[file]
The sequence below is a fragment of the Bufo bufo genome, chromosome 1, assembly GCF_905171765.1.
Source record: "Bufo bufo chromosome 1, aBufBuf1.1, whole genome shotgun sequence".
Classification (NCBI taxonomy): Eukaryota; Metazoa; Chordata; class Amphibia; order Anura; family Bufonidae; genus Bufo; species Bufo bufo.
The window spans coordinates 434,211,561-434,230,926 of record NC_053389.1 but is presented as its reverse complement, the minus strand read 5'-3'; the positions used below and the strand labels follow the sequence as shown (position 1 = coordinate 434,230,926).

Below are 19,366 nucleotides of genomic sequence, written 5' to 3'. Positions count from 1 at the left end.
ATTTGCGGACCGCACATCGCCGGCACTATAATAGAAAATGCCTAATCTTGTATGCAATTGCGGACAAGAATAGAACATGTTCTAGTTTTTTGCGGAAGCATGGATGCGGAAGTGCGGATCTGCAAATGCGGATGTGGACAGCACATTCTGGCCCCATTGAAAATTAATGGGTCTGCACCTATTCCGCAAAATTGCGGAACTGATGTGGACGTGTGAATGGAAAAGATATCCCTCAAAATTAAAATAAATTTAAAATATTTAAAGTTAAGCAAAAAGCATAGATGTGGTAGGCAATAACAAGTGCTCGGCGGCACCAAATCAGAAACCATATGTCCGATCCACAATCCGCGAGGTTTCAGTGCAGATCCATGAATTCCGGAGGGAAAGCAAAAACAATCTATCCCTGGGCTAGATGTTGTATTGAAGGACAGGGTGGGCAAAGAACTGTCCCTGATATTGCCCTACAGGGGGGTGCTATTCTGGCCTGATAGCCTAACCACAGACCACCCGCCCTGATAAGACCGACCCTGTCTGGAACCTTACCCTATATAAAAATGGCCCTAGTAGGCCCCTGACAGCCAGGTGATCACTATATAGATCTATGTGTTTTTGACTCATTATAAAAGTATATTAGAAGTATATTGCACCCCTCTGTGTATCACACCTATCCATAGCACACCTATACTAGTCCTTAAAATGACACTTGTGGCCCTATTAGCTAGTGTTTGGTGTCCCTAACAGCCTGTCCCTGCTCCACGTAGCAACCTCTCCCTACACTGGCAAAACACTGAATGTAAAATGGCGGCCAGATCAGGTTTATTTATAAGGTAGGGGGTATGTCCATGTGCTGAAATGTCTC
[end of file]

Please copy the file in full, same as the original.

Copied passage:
The sequence below is a fragment of the Bufo bufo genome, chromosome 1, assembly GCF_905171765.1.
Source record: "Bufo bufo chromosome 1, aBufBuf1.1, whole genome shotgun sequence".
Classification (NCBI taxonomy): Eukaryota; Metazoa; Chordata; class Amphibia; order Anura; family Bufonidae; genus Bufo; species Bufo bufo.
The window spans coordinates 434,211,561-434,230,926 of record NC_053389.1 but is presented as its reverse complement, the minus strand read 5'-3'; the positions used below and the strand labels follow the sequence as shown (position 1 = coordinate 434,230,926).

Below are 19,366 nucleotides of genomic sequence, written 5' to 3'. Positions count from 1 at the left end.
ATTTGCGGACCGCACATCGCCGGCACTATAATAGAAAATGCCTAATCTTGTATGCAATTGCGGACAAGAATAGAACATGTTCTAGTTTTTTGCGGAAGCATGGATGCGGAAGTGCGGATCTGCAAATGCGGATGTGGACAGCACATTCTGGCCCCATTGAAAATTAATGGGTCTGCACCTATTCCGCAAAATTGCGGAACTGATGTGGACGTGTGAATGGAAAAGATATCCCTCAAAATTAAAATAAATTTAAAATATTTAAAGTTAAGCAAAAAGCATAGATGTGGTAGGCAATAACAAGTGCTCGGCGGCACCAAATCAGAAACCATATGTCCGATCCACAATCCGCGAGGTTTCAGTGCAGATCCATGAATTCCGGAGGGAAAGCAAAAACAATCTATCCCTGGGCTAGATGTTGTATTGAAGGACAGGGTGGGCAAAGAACTGTCCCTGATATTGCCCTACAGGGGGGTGCTATTCTGGCCTGATAGCCTAACCACAGACCACCCGCCCTGATAAGACCGACCCTGTCTGGAACCTTACCCTATATAAAAATGGCCCTAGTAGGCCCCTGACAGCCAGGTGATCACTATATAGATCTATGTGTTTTTGACTCATTATAAAAGTATATTAGAAGTATATTGCACCCCTCTGTGTATCACACCTATCCATAGCACACCTATACTAGTCCTTAAAATGACACTTGTGGCCCTATTAGCTAGTGTTTGGTGTCCCTAACAGCCTGTCCCTGCTCCACGTAGCAACCTCTCCCTACACTGGCAAAACACTGAATGTAAAATGGCGGCCAGATCAGGTTTATTTATAAGGTAGGGGGTATGTCCATGTGCTGAAATGTCTC